Leaving Neverland, which premiered at the Sundance Film Festival in January, centers around claims from James Safechuck and Wade Robson
Michael Jackson‘s family is defending the late singer against allegations that surfaced in the documentary Leaving Neverland, one of the most buzzed-about films to debut at the Sundance Film Festival last month.
During an interview with CBS This Morning that aired on Wednesday, Jackson’s brothers, Tito, Marlon, and Jackie Jackson, as well as Jackson’s nephew, Taj Jackson, sat down with co-host Gayle King. All four said that they had not seen the documentary.
“I don’t care to see it,” Jackie, 67, said. “No, because I know my brother. I don’t have to see that documentary. I know Michael. I’m the oldest brother. I know my brother. I know what he stood for. What he was all about. Bringing the world together. Making kids happy. That’s the kind of person he was.”
Marlon, 61, claimed that Jackson was “never inappropriate” with children.
When King asked if they ever found it “odd” that Jackson would “share a bed or have slumber parties with young children,” Taj said no.
“I grew up in it, so for me it wasn’t odd,” Taj, 45, said. “You know, I think, to the outside world, yes, I think it can be odd. I mean, I’m not oblivious to what it sounds like. But when you’re actually there in that atmosphere and you’re around it, and you’re watching movies, whether, with his kids, whether it’s Little Rascals or Three Stooges, and you’re watching these things, it’s like, it’s very innocent.”
“But I think, the fault on my uncle was he just, he didn’t have that bone in his body to look at it the other way,” he continued. “And I think that was the thing, is that his naiveté was his downfall in a way.”
Taj added that he believes Robson and Safechuck are only coming forward for “money”: “It’s always been about money,” he claimed. “I hate to say it. When it’s my uncle, it’s almost like they see a blank check.”
Robson and Safechuck are also slated to appear on CBS This Morning to talk with King on Thursday.
Jackson’s estate has filed a lawsuit against HBO over the planned broadcast of Leaving Neverland.
Two co-executors of Jackson’s estate and Optimum Productions are suing the network and its parent company, Time Warner, for $100 million, claiming that airing the two-part film will violate a non-disparagement clause, according to court documents obtained by PEOPLE.
In the suit, the estate claims the film violates a clause in a 1992 contract, written up ahead of a televised concert that year — in which HBO agreed to not speak ill of Jackson.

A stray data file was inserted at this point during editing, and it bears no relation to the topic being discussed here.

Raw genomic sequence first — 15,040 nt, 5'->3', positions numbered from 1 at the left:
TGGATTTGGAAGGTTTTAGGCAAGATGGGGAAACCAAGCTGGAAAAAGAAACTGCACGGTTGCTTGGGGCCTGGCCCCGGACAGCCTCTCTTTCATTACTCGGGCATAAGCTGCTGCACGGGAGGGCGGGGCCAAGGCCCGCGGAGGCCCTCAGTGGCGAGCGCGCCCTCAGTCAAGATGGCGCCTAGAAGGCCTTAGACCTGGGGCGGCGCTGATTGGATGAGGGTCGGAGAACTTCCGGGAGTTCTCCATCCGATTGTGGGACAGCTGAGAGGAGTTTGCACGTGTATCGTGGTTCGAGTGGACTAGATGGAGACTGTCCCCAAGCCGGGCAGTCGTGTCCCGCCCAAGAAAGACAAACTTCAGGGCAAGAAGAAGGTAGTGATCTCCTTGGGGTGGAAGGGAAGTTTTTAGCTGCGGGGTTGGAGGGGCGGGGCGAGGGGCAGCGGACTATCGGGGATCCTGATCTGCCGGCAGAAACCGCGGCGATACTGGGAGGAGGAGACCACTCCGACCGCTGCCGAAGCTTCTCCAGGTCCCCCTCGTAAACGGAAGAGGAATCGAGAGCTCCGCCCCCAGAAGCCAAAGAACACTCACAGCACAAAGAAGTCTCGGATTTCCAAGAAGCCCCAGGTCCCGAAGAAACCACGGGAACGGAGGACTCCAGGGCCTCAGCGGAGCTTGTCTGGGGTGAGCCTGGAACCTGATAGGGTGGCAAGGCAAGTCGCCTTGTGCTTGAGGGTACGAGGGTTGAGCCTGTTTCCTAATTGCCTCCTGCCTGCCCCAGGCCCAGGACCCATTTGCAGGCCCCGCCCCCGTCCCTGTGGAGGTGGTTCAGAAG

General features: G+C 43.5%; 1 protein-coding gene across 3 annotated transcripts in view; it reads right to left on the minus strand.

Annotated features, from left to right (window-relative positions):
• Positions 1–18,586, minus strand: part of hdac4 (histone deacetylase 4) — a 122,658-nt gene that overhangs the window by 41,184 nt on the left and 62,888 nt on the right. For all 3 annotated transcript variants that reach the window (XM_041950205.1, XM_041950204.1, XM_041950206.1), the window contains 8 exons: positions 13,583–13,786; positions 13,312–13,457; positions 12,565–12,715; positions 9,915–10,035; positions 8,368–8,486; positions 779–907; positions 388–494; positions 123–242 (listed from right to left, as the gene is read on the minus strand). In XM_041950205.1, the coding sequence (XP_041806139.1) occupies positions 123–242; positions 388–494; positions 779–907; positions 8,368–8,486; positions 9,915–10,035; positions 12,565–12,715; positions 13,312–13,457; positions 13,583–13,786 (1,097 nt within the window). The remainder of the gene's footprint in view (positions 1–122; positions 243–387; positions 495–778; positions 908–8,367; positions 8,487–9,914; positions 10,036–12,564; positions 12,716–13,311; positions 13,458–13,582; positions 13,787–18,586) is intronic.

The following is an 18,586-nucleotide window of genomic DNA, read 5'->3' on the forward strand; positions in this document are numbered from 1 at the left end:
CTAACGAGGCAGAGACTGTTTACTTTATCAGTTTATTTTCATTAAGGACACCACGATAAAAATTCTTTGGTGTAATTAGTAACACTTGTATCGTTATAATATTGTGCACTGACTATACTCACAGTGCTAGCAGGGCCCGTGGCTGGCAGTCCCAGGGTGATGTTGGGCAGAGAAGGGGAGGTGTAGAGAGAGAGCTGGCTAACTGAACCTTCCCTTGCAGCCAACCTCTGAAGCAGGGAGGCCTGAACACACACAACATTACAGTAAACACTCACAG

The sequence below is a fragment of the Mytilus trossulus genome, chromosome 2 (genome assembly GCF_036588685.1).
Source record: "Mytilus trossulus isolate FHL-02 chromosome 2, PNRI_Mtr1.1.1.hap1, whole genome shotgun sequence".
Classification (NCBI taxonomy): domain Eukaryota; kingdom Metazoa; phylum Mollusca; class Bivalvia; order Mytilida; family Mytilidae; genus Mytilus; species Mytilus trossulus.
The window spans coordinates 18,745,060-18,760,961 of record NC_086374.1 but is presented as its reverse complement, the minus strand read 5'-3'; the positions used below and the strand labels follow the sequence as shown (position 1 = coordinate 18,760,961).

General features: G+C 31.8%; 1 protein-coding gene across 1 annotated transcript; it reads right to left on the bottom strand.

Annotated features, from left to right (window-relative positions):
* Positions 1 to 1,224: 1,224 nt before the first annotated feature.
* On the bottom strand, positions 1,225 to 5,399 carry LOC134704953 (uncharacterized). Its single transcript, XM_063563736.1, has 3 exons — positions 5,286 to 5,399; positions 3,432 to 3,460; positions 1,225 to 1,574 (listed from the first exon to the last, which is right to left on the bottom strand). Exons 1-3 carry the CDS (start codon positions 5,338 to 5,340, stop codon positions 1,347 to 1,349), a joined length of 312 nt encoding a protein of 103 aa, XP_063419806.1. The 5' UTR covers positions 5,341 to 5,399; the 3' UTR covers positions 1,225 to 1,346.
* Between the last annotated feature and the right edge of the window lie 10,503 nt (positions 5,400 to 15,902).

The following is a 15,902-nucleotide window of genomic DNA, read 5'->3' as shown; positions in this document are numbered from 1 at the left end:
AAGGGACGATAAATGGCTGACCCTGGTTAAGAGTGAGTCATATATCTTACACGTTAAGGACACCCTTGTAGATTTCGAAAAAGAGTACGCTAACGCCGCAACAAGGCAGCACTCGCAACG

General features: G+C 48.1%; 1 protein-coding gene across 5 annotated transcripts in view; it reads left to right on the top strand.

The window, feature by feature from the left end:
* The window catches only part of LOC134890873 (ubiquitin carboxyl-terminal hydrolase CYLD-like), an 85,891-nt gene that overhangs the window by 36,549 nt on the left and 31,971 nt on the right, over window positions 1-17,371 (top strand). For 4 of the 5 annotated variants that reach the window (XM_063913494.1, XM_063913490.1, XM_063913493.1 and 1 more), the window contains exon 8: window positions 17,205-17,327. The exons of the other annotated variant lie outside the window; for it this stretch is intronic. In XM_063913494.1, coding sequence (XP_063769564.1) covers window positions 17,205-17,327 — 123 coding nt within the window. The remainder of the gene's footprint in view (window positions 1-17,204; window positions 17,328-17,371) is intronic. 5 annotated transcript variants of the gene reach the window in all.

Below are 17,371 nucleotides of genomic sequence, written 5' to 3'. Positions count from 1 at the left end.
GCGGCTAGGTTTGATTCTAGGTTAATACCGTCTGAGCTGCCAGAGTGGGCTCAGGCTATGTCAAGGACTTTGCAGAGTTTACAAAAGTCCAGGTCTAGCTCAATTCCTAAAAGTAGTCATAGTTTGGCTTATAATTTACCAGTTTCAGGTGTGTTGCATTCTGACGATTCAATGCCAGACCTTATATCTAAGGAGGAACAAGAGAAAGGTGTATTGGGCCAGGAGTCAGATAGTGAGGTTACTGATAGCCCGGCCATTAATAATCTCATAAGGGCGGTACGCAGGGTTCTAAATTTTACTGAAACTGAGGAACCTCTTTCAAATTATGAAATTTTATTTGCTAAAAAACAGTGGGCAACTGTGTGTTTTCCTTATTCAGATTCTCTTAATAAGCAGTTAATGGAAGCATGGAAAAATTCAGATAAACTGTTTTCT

In a statement obtained by PEOPLE, HBO said, “Despite the desperate lengths taken to undermine the film, our plans remain unchanged. HBO will move forward with the airing of Leaving Neverland, the two-part documentary, on March 3 and 4. This will allow everyone the opportunity to assess the film and the claims in it for themselves.”
In the lawsuit, the estate calls the HBO documentary a “posthumous character assassination,” violating the non-disparagement terms of the 1992 contract.
Leaving Neverland was one of the most buzzed-about films when it debuted at the Sundance Film Festival in January. A first look at the documentary was released last week, including chilling allegations by Robson and Safechuck.
Jackson’s estate issued a statement to PEOPLE in January ahead of the Sundance premiere and blasted the documentary (directed and produced by Dan Reed) as a “pathetic attempt” to make money off of the singer.
“This is yet another lurid production in an outrageous and pathetic attempt to exploit and cash in on Michael Jackson,” the statement read. “Wade Robson and James Safechuck have both testified under oath that Michael never did anything inappropriate toward them. Safechuck and Robson, the latter a self-proclaimed ‘master of deception’, filed lawsuits against Michael’s Estate, asking for millions of dollars. Both lawsuits were dismissed.”
The documentary’s director, however, rebuked these claims in a statement to PEOPLE. “Anyone who sees the film will know it is solely about hearing the stories of two specific individuals and their families in their own words, and that is a focus we are very proud of,” Reed said. “We feel no need to include the opinions of people with no direct knowledge of what happened to those individuals.”
Jackson was 50 years old when he was found dead on June 25, 2009, in his L.A. mansion. He is survived by his three children: Prince Michael, 22, Paris, 20, and 17-year-old “Blanket,” who now goes by Bigi.
Leaving Neverland premieres March 3 and 4 on HBO.